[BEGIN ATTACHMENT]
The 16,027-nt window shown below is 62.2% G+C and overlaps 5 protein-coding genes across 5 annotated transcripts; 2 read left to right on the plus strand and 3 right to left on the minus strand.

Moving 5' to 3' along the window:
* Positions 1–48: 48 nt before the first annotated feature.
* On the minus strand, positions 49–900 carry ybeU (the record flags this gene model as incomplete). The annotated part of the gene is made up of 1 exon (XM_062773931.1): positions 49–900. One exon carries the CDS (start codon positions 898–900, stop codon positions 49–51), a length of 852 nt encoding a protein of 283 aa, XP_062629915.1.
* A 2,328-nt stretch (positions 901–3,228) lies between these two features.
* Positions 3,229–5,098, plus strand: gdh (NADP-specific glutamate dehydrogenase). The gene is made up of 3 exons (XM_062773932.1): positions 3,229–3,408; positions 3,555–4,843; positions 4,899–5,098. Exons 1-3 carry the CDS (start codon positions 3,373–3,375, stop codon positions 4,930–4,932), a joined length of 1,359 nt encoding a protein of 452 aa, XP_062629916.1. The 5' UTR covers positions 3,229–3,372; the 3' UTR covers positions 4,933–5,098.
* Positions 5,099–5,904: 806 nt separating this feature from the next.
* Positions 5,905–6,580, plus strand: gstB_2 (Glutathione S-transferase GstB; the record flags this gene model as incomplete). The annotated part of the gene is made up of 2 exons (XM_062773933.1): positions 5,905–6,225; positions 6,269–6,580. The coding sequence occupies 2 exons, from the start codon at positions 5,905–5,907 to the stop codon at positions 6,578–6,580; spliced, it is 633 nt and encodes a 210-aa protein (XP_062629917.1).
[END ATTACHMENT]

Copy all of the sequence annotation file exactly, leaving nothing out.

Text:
The 16,027-nt window shown below is 62.2% G+C and overlaps 5 protein-coding genes across 5 annotated transcripts; 2 read left to right on the plus strand and 3 right to left on the minus strand.

Moving 5' to 3' along the window:
* Positions 1–48: 48 nt before the first annotated feature.
* On the minus strand, positions 49–900 carry ybeU (the record flags this gene model as incomplete). The annotated part of the gene is made up of 1 exon (XM_062773931.1): positions 49–900. One exon carries the CDS (start codon positions 898–900, stop codon positions 49–51), a length of 852 nt encoding a protein of 283 aa, XP_062629915.1.
* A 2,328-nt stretch (positions 901–3,228) lies between these two features.
* Positions 3,229–5,098, plus strand: gdh (NADP-specific glutamate dehydrogenase). The gene is made up of 3 exons (XM_062773932.1): positions 3,229–3,408; positions 3,555–4,843; positions 4,899–5,098. Exons 1-3 carry the CDS (start codon positions 3,373–3,375, stop codon positions 4,930–4,932), a joined length of 1,359 nt encoding a protein of 452 aa, XP_062629916.1. The 5' UTR covers positions 3,229–3,372; the 3' UTR covers positions 4,933–5,098.
* Positions 5,099–5,904: 806 nt separating this feature from the next.
* Positions 5,905–6,580, plus strand: gstB_2 (Glutathione S-transferase GstB; the record flags this gene model as incomplete). The annotated part of the gene is made up of 2 exons (XM_062773933.1): positions 5,905–6,225; positions 6,269–6,580. The coding sequence occupies 2 exons, from the start codon at positions 5,905–5,907 to the stop codon at positions 6,578–6,580; spliced, it is 633 nt and encodes a 210-aa protein (XP_062629917.1).